“The delights of the poet as I jotted them down turned out to be light, solitude, the natural world, love, time, creation itself. Suddenly after months of depression I am fully alive in all these areas, and awake.” – May Sarton, Journal of a Solitude
The 2014 winter session was my first time to take Story 101. In our first meeting, Elora asked us to take a few minutes to write down why we were there. Why were we taking the course? What did we need? What did we expect to get out of it?
I wrote this:
Last year, I decided (finally admitted) that writing was what I wanted to do. What I was afraid to do. What failing at would break my heart more than any other possible failure. What I must do. This course is my leaping off point to make it an intentional part of my schedule instead of the whenever-I-get-around-to-it part of the schedule that it has been. I need this because I have two other jobs, so if something isn’t planned with a specific time attached to it, it usually doesn’t happen, no matter how much my soul needs it.
By the end of the course, this goal was realized. If that was all that I’d gotten out of Story 101, it would have been enough. I would have been satisfied that I had gotten my money’s worth.
A few weeks into the course, however, I discovered another reason that I was there – a reason that I never would have thought to make into a goal. You see, everyone who takes Story 101 probably has their favorite week(s). Some people really love the week on memoir, some soak up all the information on marketing yourself as a writer without losing your soul that they can, and some love discovering new modes of expression that they had not used before.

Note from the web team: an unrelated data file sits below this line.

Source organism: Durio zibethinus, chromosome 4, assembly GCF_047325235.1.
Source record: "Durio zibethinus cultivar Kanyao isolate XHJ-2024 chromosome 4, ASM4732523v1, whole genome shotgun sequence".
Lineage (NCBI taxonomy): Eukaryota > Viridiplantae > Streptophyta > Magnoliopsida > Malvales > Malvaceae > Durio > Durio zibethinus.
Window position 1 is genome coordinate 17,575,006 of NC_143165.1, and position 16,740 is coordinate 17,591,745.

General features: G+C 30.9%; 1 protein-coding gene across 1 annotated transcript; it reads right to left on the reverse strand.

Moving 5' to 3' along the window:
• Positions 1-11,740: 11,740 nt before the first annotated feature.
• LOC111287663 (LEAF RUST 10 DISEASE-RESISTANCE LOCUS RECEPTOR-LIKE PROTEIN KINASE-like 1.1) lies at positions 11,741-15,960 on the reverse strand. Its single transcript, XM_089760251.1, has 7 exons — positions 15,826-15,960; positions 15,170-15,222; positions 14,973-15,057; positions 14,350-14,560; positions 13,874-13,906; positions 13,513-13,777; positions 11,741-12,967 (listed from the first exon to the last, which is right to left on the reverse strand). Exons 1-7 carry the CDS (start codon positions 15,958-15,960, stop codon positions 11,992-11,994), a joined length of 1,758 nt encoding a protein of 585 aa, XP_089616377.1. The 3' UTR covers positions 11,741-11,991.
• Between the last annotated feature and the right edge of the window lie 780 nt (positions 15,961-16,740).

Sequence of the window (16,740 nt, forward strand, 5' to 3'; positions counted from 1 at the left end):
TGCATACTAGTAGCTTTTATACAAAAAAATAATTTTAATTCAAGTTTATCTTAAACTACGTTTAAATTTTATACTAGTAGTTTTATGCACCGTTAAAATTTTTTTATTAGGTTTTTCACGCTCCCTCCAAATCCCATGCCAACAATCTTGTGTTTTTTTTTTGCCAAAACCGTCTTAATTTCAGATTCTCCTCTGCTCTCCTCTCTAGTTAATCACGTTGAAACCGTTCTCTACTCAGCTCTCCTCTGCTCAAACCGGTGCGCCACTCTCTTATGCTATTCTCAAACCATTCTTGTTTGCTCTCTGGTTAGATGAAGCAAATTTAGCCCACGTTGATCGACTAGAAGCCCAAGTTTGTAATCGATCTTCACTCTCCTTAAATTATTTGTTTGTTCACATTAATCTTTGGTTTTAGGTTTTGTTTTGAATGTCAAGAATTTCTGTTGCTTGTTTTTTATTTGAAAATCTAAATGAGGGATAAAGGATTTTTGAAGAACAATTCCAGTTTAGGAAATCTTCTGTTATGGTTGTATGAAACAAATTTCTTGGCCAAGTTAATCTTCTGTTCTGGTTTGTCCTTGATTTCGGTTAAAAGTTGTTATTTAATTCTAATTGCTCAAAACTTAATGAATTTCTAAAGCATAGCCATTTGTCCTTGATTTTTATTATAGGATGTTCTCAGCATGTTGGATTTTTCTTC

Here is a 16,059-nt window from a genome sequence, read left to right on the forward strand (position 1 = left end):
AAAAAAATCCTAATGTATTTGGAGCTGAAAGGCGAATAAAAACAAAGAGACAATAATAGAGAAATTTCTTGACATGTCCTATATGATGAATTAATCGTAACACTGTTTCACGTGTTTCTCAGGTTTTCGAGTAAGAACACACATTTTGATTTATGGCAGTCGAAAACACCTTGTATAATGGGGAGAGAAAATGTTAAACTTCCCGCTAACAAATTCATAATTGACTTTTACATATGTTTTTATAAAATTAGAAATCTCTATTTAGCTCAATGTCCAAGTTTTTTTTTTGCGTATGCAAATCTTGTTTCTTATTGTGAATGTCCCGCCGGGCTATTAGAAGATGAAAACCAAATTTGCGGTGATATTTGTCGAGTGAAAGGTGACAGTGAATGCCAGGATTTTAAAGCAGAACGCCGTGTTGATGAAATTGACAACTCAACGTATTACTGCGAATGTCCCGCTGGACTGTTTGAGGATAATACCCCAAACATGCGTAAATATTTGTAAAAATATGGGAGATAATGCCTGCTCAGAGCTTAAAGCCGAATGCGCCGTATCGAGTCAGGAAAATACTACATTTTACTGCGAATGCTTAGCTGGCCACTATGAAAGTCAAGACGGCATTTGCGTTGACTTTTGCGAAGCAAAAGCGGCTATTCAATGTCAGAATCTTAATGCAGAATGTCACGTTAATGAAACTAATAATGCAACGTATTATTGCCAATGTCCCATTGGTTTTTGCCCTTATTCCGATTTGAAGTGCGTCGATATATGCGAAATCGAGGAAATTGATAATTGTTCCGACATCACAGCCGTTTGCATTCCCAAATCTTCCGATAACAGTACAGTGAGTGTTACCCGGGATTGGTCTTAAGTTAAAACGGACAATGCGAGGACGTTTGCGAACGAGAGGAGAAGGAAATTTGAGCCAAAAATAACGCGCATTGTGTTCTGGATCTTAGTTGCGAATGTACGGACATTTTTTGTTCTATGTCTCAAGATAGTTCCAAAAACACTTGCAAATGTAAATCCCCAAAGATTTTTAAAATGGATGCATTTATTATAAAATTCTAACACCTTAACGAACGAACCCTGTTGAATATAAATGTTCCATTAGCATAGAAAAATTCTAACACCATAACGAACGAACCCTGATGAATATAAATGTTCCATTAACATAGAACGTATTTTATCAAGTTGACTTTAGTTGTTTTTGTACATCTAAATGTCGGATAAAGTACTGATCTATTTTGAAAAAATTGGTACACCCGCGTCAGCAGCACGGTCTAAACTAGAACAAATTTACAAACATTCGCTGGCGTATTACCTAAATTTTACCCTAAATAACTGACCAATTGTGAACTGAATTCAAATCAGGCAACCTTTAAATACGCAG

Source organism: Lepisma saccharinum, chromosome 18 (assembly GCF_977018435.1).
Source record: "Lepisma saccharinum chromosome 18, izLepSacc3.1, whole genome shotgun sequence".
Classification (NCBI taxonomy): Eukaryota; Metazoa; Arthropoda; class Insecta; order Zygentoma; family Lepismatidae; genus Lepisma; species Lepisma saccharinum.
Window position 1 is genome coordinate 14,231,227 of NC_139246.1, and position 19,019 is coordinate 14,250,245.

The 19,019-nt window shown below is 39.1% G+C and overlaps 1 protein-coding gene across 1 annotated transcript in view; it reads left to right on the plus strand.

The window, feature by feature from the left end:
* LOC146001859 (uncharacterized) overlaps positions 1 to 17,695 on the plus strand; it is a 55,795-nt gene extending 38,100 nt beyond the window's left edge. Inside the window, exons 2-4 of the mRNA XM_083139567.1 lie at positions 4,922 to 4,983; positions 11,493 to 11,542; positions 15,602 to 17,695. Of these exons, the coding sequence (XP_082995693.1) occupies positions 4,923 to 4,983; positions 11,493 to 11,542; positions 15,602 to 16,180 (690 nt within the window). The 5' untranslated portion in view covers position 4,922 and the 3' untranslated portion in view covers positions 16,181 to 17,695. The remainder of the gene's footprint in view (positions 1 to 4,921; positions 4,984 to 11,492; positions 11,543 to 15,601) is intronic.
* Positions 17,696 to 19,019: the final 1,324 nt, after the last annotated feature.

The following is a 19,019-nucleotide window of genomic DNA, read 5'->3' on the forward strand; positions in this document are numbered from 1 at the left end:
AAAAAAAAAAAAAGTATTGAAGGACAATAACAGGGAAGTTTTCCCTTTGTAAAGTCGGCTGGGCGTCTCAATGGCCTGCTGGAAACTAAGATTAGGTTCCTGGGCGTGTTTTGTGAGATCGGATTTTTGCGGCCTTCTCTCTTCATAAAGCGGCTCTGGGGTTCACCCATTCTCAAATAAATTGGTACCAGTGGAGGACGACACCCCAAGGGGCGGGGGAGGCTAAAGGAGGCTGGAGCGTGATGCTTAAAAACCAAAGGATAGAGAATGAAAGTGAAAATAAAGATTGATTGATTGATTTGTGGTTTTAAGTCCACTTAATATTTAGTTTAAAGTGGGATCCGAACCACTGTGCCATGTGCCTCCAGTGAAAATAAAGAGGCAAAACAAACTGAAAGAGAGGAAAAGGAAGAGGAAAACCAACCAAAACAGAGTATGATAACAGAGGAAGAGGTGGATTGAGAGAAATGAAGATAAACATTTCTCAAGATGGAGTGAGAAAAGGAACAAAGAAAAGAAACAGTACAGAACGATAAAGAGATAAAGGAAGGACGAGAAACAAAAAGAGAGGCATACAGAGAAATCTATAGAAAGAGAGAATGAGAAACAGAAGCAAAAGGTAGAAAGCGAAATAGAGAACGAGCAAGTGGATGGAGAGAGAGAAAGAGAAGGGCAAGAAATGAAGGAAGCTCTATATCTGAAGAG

I’m the weirdo whose favorite week is the week of silence.
I have always required a relatively large measure of solitude in order to function as a proper human. I have also always harbored a relatively large measure of guilt for doing so. I have sometimes felt and have been accused of using it as an excuse to waste time. I have been expected to justify it to others and have tried in vain to do so. I have felt selfish. I have felt that, no matter how much time I tried to make for friends and family, that it was never quite enough.
Then, per Elora’s suggestion, I turned off the television and the Internet while I was home. I wrote for an hour a day. I spent twenty minutes a day just sitting. I went on walks. I read May Sarton’s Journal of a Solitude wherein one of my favorite poets wrote an ode to a lifestyle of solitude, describing it as the reason she was able to give so much beauty to the world.
And my thoughts began to rewrite themselves.
What felt selfish was now restorative. What felt like an excuse became a reason. What felt indulgent still felt indulgent, but in the best possible and most productive way.
What felt like not enough was suddenly rich and abundant.
I still have some of those doubts and feelings – old habits die hard. But now when they rear their wagging heads, I have ammunition against them, and I got it from Story 101.
There are many reasons that people take this course, and this fall is your last chance to take it live. Follow my affiliate link to the Story 101 syllabus, and you just might find your reason(s) lurking there.